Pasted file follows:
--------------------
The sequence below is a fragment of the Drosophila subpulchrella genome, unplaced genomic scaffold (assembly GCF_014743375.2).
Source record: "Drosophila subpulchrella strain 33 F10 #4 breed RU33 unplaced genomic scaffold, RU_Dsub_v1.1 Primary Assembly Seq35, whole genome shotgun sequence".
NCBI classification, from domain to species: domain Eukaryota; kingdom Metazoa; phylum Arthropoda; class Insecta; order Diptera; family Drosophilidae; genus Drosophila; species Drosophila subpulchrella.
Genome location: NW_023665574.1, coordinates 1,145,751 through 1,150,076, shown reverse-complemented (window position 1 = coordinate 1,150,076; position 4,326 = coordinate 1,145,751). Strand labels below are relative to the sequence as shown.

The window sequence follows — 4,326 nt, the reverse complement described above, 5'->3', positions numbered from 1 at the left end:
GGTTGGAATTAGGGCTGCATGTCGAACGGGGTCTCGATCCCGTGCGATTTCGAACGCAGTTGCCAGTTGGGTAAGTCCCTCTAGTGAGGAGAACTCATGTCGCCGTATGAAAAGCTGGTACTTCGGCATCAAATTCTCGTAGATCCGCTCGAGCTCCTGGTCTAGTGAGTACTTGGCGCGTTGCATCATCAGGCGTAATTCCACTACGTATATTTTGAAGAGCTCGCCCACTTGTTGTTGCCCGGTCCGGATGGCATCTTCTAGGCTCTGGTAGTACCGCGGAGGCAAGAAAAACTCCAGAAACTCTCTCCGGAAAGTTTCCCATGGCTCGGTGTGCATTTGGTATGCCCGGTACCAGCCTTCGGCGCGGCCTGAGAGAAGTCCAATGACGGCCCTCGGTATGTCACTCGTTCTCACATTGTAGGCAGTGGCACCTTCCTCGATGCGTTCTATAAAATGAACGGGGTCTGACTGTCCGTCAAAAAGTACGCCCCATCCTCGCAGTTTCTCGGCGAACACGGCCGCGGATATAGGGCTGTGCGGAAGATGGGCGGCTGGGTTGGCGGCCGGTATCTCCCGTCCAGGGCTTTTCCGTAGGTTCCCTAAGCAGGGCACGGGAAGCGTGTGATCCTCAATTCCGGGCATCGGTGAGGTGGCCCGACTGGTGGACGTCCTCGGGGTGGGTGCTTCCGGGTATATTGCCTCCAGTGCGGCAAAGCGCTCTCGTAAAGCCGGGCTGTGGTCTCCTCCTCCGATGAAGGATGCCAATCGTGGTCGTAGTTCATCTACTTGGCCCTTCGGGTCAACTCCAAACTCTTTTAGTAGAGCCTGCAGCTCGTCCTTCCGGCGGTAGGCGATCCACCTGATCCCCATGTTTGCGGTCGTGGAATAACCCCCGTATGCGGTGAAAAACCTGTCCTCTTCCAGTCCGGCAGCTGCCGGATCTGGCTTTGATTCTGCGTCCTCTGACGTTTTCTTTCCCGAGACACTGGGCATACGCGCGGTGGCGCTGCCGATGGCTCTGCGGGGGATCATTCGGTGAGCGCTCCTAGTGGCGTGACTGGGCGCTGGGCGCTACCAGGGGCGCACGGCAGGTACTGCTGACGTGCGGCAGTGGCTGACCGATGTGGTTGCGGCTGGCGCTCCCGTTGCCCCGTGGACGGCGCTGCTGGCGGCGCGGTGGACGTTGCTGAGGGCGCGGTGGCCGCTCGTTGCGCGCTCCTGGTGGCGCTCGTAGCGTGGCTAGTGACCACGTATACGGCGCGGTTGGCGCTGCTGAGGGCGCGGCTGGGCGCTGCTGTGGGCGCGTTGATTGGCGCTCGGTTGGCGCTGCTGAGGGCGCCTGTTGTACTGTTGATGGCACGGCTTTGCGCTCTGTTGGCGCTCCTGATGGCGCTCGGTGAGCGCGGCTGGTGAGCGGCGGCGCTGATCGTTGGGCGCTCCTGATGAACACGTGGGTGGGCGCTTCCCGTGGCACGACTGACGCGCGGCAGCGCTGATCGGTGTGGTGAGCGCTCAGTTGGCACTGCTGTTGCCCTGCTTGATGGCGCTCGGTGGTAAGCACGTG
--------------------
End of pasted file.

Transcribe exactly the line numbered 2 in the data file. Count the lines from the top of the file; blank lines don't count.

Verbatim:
Source record: "Drosophila subpulchrella strain 33 F10 #4 breed RU33 unplaced genomic scaffold, RU_Dsub_v1.1 Primary Assembly Seq35, whole genome shotgun sequence".